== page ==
Rosalind Franklin: The Chemist Who Contributed to the Discovery of DNA Structure

As a scientist, Rosalind Franklin left an impressive legacy, despite having died at the young age of 37. Her contribution to the study of the structure of DNA was fundamental, especially in the area of X-ray crystallography. On her work, which was later used by Watson and Crick for their famous DNA model, Franklin laid a cornerstone for the study of genetics and Biology.

Who Was Rosalind Franklin?

Rosalind Franklin was a British chemist and X-ray crystallographer born in London in 1920. She attended Cambridge University, where she earned a PhD in physical chemistry in 1945. After her degree, she taught at the St Bartholomew’s Medical College and then moved to Birkbeck College, where she started researching the structure of DNA.

Franklin’s Early Years

Franklin was the eldest of five children of Ellis Franklin and Muriel Waley Franklin. Her father had a successful banking career and wanted the best for his five daughters; therefore he sent them to private schools. Rosalind was more studious than her siblings and had an early interest in science. At the age of 15, she decided to pursue a career in Chemistry, a male-dominated field at the time. During that period, women were discouraged from attending universities and Franklin could only get a place at Cambridge as a Research Student.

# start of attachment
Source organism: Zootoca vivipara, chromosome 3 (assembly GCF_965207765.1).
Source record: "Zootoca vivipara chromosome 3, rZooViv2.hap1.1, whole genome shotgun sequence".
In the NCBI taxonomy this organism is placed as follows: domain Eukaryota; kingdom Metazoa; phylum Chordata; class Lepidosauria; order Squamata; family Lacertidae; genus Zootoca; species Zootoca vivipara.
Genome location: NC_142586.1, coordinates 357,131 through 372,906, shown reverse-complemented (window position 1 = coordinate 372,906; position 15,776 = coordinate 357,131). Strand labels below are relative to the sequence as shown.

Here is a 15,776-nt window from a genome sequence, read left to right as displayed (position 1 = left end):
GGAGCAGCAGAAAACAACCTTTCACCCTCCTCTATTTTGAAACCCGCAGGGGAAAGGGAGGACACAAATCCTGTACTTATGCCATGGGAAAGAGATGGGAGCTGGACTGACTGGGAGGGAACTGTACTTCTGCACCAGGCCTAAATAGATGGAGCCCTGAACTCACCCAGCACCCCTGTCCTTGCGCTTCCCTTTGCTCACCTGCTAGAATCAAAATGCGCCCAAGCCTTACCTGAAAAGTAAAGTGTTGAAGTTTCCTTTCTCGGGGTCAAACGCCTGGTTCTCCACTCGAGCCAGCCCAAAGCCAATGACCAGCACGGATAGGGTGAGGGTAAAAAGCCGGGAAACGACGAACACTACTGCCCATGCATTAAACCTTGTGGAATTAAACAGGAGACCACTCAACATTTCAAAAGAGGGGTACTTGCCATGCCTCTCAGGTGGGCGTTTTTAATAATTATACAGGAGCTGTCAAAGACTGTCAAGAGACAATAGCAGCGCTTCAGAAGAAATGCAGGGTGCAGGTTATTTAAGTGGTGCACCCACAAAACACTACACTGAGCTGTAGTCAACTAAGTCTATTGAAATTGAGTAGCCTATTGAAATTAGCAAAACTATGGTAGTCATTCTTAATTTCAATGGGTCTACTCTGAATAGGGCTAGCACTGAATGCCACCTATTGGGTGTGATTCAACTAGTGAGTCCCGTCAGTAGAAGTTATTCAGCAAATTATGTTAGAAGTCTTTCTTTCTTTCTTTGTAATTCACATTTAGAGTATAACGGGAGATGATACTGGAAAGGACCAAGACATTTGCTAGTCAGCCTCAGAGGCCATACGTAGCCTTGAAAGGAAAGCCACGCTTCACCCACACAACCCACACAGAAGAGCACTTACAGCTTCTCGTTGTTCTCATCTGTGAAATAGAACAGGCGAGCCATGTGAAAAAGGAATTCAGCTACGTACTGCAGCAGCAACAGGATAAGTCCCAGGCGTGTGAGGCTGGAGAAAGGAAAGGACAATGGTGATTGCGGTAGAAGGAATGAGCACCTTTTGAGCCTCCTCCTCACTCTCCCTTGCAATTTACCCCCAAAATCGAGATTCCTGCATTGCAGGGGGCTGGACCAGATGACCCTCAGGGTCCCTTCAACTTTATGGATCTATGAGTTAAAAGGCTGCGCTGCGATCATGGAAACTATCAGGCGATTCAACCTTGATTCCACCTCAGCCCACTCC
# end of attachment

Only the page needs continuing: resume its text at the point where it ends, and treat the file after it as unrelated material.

Franklin’s Contributions to DNA Research

Franklin’s major breakthrough came in 1951, when she obtained a clear X-ray diffraction image of the B form of DNA. This image provided evidence of the DNA double helix structure. Unfortunately, Franklin’s work was not properly acknowledged and she was never credited for the discovery of the double helix structure. Nevertheless, her contribution to the research played a major role in the discoveries of Watson and Crick.

Franklin’s Later Research on Viruses

After leaving Birkbeck College in 1953, Franklin continued to be actively involved in research, this time focusing on particles influencing the climate of the earth and the Tobacco Mosaic Virus. She used imaging technologies to identify their structure, which had the potential to revolutionize the study of virus. To do this, she had to collect data for months, analyzing thousands of measurements.

Franklin’s Impact on Science

In 1958, Franklin was awarded the Nobel Prize in Chemistry, posthumously. Her research is not only in the field of Biology and Genetics but also in the physical sciences. Although she never received the credit she deserved, her work provided a better understanding of the structure of molecules and the functioning of cells, propelling the field of molecular biology. Her passion and dedication were the driving forces of modern molecular biology.

Rosalind Franklin is one of the most celebrated figures in science, and rightly so. Her work brought new insights into the world of molecular biology and made it possible to unravel the mysteries of DNA. Her work revolutionized the field of biological research and, to this day, she continues to inspire many future scientists and researchers.